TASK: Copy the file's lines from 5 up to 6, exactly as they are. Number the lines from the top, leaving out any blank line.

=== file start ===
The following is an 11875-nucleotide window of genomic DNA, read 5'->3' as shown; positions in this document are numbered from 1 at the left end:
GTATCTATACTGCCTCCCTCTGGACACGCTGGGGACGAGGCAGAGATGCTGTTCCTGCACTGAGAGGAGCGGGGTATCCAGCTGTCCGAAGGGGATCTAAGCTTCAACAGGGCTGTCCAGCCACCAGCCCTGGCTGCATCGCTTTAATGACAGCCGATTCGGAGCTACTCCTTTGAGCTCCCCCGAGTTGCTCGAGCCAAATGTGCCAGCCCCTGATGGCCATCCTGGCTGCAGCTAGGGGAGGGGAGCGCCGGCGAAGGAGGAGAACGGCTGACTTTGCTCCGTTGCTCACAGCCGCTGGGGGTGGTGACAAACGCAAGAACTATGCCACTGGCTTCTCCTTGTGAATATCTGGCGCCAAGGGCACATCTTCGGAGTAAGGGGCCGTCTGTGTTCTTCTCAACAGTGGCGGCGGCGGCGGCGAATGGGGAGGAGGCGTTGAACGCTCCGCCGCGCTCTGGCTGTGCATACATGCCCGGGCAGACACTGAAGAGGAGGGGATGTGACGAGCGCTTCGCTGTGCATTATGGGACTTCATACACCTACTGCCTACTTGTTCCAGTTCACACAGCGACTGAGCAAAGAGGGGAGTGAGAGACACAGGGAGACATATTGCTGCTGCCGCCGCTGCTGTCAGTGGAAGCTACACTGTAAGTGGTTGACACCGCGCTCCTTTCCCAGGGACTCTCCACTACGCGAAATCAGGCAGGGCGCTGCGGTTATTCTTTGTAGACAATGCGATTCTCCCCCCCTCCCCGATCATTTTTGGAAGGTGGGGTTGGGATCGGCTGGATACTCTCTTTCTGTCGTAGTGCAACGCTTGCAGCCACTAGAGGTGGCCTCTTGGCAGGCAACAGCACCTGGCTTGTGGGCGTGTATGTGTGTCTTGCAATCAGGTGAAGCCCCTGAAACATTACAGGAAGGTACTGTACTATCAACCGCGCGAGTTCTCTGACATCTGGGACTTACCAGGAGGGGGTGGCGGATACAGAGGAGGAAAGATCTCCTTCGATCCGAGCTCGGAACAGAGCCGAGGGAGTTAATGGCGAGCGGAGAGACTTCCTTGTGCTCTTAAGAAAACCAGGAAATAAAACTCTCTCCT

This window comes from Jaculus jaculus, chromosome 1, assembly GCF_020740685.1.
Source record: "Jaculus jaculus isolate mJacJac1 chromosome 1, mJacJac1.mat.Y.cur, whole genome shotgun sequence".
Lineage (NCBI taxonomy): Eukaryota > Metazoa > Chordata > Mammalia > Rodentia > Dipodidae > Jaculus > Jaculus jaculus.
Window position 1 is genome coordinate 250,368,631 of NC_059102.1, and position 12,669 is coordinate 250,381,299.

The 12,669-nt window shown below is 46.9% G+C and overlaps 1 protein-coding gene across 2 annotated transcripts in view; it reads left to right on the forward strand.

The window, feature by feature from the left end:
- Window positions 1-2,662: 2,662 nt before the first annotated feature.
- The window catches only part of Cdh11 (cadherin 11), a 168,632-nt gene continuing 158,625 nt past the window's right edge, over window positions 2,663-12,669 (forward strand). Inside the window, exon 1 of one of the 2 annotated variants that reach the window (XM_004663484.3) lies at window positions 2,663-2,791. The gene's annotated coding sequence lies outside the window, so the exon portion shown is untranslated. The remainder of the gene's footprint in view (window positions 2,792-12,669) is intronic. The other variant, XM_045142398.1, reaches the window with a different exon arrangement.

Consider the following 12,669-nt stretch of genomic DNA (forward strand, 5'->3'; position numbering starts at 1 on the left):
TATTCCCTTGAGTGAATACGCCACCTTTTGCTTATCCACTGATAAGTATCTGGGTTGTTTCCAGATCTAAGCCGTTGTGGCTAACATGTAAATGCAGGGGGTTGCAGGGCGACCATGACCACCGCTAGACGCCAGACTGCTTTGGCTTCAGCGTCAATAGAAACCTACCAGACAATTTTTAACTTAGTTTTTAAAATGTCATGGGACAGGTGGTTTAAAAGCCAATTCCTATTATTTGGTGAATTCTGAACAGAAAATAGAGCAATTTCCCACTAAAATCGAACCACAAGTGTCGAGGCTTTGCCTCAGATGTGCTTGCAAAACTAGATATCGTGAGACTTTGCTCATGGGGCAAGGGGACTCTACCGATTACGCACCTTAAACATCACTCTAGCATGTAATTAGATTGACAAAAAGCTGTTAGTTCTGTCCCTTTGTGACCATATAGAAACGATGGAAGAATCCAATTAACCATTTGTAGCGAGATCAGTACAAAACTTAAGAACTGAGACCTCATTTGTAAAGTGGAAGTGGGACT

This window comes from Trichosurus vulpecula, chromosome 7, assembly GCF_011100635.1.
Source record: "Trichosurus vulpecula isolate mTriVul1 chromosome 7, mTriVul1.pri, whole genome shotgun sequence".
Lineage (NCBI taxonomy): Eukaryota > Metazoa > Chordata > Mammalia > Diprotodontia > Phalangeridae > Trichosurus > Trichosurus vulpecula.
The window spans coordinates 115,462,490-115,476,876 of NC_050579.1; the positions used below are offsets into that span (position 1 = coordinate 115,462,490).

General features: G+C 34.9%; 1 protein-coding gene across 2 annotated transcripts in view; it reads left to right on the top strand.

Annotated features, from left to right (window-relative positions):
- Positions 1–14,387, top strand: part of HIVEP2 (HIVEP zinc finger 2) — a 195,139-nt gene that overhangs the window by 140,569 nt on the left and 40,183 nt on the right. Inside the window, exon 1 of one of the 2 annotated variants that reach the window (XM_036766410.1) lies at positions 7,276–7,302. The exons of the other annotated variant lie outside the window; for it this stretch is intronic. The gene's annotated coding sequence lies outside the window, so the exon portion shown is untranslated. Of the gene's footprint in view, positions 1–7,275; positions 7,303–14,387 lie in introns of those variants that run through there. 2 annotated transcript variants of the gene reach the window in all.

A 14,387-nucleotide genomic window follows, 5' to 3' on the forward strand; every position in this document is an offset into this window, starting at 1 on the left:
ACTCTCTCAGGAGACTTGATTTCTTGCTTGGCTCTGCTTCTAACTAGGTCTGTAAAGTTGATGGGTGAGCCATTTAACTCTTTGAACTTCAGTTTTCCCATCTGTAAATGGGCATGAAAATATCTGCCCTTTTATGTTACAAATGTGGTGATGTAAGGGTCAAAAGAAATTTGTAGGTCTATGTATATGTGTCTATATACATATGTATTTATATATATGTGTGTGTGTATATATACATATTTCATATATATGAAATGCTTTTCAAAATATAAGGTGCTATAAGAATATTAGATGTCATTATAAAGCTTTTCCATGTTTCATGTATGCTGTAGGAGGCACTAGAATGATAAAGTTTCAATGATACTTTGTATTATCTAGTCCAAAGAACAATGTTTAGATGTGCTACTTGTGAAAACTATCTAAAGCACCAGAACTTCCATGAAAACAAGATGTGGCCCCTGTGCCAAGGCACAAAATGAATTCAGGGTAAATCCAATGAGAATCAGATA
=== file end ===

Lineage (NCBI taxonomy): Eukaryota > Metazoa > Chordata > Mammalia > Rodentia > Dipodidae > Jaculus > Jaculus jaculus.
Window position 1 is genome coordinate 250,368,631 of NC_059102.1, and position 12,669 is coordinate 250,381,299.